Marc A. Scorca: So Europe: and I know that you made your Royal Opera debut in 1971, Glyndebourne debut in 1972. What made you pack up and head to Europe?

Patricia Wise: Well, the first time I ever went to Europe, I had just learned Italian in college, so I wanted to get going, I think I was on my way to Israel, to sing Micaëla in orchestral performances with Plácido Domingo, and Zubin Mehta was the conductor. I don't know if you remember the name, Katie (Catherine) Christiansen. We became friends and she was in the cast. And so I was gonna sing Micaëla. I'd never sung Micaëla. I'd sung arias in French. So on the way over - first time I ever crossed the ocean - we landed in Rome and I stayed there for seven days, so I could practice my Italian, and I almost had a heart attack when we started to land in Rome. I can't remember when I've been more excited. I had to see the world. I always wanted to see the world. So, I got to Rome, and then I went to Israel, and then I saw all those things. I had adventures with Israelis who took me all over Israel in their cars to show me the sites. And that was eye-opening: the Bible and all of those stories and there we were. And then I flew back over London, had an audition with an agent in London, because of the people in the cast there with me, and a year later, that's when I got the call. I was sitting in Houston, Texas. (My husband) said, "Covent Garden"...we both laughed, and I said, "What do you mean?" "Well, Marilyn Horne was supposed to sing the mezzo version of Rosina in The Barber of Seville. And they heard you audition last year and you did the aria and they want a soprano and they want you." So I got on an airplane and went over.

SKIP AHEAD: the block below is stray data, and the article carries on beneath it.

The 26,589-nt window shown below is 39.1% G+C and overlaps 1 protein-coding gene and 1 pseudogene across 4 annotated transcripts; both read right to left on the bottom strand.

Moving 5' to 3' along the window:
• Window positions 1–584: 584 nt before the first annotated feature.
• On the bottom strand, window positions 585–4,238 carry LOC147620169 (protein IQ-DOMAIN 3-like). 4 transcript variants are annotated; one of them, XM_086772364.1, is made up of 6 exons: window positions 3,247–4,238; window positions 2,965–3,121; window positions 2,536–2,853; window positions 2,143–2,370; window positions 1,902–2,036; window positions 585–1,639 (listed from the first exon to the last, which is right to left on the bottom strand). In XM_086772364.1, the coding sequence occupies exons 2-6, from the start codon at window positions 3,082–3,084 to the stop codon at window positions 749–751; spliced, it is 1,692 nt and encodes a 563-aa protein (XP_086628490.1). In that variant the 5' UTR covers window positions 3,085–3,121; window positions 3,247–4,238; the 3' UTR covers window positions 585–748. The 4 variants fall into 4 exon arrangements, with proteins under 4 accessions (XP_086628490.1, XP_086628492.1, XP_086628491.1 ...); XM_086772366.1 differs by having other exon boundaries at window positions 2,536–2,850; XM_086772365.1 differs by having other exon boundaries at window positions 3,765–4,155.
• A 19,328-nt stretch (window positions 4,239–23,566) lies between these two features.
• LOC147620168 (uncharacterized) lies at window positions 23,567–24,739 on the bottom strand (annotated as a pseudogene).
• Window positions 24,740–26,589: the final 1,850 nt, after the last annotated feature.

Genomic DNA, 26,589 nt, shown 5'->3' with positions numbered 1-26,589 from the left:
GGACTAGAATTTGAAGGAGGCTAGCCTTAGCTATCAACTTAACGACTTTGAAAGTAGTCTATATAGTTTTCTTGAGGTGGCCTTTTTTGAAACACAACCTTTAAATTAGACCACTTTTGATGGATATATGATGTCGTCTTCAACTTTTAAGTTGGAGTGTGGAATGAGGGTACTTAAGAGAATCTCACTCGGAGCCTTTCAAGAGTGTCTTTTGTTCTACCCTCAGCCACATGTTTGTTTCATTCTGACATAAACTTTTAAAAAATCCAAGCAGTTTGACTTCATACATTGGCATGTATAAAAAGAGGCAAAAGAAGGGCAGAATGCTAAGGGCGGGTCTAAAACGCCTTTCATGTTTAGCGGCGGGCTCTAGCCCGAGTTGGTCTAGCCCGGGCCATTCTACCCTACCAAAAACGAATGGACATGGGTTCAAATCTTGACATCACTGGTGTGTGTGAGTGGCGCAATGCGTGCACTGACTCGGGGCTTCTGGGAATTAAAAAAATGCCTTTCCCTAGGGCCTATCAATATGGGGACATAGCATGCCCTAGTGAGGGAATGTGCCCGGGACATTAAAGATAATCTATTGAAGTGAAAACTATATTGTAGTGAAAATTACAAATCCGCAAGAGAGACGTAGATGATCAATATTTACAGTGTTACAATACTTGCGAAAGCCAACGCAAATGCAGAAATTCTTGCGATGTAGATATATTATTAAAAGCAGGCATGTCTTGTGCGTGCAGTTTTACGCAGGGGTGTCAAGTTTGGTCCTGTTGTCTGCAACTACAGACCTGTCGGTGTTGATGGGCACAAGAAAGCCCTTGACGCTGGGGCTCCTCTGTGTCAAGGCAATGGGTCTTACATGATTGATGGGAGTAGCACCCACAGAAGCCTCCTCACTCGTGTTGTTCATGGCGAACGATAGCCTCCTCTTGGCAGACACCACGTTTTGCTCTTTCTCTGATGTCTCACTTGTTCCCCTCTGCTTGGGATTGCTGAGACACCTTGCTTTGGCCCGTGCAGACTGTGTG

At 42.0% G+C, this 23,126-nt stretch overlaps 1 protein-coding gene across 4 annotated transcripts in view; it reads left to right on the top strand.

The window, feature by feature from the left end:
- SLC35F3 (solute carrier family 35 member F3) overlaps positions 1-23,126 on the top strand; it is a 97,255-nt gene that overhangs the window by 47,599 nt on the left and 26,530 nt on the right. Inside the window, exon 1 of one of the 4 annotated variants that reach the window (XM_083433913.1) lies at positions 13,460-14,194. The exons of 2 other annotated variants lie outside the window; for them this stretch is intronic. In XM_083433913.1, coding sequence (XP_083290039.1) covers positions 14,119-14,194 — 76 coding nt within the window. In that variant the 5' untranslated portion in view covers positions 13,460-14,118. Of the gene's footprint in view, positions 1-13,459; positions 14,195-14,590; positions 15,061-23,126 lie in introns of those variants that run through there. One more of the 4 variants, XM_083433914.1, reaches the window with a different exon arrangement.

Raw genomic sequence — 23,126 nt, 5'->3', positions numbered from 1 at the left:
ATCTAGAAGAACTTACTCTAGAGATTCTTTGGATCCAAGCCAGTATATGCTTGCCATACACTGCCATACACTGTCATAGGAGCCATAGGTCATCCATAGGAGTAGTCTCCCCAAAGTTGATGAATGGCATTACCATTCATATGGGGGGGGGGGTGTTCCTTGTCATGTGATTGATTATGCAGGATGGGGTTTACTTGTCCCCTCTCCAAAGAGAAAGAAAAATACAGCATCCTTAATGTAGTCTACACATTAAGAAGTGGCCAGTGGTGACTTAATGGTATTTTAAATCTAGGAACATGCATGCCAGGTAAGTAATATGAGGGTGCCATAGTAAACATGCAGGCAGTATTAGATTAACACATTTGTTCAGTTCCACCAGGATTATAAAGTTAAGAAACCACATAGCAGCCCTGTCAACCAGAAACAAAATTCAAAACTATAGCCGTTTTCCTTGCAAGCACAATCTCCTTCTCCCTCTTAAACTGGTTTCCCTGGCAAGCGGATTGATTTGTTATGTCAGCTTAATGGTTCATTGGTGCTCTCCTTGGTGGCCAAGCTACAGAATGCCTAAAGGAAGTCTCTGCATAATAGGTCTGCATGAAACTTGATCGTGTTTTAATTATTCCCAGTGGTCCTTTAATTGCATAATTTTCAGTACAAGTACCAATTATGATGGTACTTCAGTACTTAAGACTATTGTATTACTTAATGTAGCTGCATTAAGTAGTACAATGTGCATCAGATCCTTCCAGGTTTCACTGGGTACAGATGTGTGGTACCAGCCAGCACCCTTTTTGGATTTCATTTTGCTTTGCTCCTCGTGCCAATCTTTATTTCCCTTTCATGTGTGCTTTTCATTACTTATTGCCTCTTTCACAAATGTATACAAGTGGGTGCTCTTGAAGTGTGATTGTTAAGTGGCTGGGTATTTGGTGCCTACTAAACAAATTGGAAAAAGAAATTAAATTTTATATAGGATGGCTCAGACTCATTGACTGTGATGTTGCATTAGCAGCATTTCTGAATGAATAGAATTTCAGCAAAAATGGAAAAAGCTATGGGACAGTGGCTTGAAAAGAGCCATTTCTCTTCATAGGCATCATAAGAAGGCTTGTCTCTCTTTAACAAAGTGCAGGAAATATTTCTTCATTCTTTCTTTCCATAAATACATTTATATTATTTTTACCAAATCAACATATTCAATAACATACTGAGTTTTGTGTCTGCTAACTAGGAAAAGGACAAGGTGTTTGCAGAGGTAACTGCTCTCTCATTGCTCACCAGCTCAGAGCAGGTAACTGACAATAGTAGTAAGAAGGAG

Marc A. Scorca: And I was gonna ask you whether your manager, Herbert Barrett, who got you auditions in London, but I hear you say that, in fact, it was because of some of the cast members who heard you, liked you, thought well of you. And they made a phone call, and there you were.

Patricia Wise: It didn't hurt that Zubin Mehta and Plácido Domingo, who had an agent in London had said, "You should sing for the agent." That came from people who heard me and encouraged me. And they were my agents the whole time. People who had confidence and told me that I had what it takes. I wouldn't have known otherwise, because I didn't do that much performing in college. I was busy teaching choir in Kansas City.